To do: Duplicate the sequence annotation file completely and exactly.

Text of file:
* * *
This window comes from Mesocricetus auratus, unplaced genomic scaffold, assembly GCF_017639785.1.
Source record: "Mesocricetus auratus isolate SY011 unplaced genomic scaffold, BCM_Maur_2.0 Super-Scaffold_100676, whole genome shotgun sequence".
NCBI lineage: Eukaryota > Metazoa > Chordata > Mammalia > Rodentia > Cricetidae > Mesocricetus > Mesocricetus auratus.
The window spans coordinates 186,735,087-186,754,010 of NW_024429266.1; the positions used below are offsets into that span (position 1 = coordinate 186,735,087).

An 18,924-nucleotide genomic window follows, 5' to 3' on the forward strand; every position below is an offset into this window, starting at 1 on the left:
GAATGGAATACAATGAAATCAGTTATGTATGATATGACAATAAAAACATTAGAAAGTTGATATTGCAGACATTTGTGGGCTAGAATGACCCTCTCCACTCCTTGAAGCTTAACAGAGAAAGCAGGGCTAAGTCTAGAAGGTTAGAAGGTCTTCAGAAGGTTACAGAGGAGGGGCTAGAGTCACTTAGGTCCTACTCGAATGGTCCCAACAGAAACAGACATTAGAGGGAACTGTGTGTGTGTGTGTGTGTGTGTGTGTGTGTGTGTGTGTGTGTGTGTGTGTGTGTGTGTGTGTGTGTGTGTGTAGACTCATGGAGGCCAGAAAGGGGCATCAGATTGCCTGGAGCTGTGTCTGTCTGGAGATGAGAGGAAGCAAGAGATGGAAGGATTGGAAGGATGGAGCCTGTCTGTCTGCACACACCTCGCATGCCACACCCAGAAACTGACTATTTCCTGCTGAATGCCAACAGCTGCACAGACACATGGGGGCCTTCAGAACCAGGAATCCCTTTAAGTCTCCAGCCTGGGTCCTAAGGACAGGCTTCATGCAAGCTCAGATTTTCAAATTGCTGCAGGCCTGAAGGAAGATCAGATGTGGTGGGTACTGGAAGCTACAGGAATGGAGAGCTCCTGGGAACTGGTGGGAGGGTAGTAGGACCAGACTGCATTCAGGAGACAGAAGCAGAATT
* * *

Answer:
This window comes from Mesocricetus auratus, unplaced genomic scaffold, assembly GCF_017639785.1.
Source record: "Mesocricetus auratus isolate SY011 unplaced genomic scaffold, BCM_Maur_2.0 Super-Scaffold_100676, whole genome shotgun sequence".
NCBI lineage: Eukaryota > Metazoa > Chordata > Mammalia > Rodentia > Cricetidae > Mesocricetus > Mesocricetus auratus.
The window spans coordinates 186,735,087-186,754,010 of NW_024429266.1; the positions used below are offsets into that span (position 1 = coordinate 186,735,087).

An 18,924-nucleotide genomic window follows, 5' to 3' on the forward strand; every position below is an offset into this window, starting at 1 on the left:
GAATGGAATACAATGAAATCAGTTATGTATGATATGACAATAAAAACATTAGAAAGTTGATATTGCAGACATTTGTGGGCTAGAATGACCCTCTCCACTCCTTGAAGCTTAACAGAGAAAGCAGGGCTAAGTCTAGAAGGTTAGAAGGTCTTCAGAAGGTTACAGAGGAGGGGCTAGAGTCACTTAGGTCCTACTCGAATGGTCCCAACAGAAACAGACATTAGAGGGAACTGTGTGTGTGTGTGTGTGTGTGTGTGTGTGTGTGTGTGTGTGTGTGTGTGTGTGTGTGTGTGTGTGTGTGTGTAGACTCATGGAGGCCAGAAAGGGGCATCAGATTGCCTGGAGCTGTGTCTGTCTGGAGATGAGAGGAAGCAAGAGATGGAAGGATTGGAAGGATGGAGCCTGTCTGTCTGCACACACCTCGCATGCCACACCCAGAAACTGACTATTTCCTGCTGAATGCCAACAGCTGCACAGACACATGGGGGCCTTCAGAACCAGGAATCCCTTTAAGTCTCCAGCCTGGGTCCTAAGGACAGGCTTCATGCAAGCTCAGATTTTCAAATTGCTGCAGGCCTGAAGGAAGATCAGATGTGGTGGGTACTGGAAGCTACAGGAATGGAGAGCTCCTGGGAACTGGTGGGAGGGTAGTAGGACCAGACTGCATTCAGGAGACAGAAGCAGAATT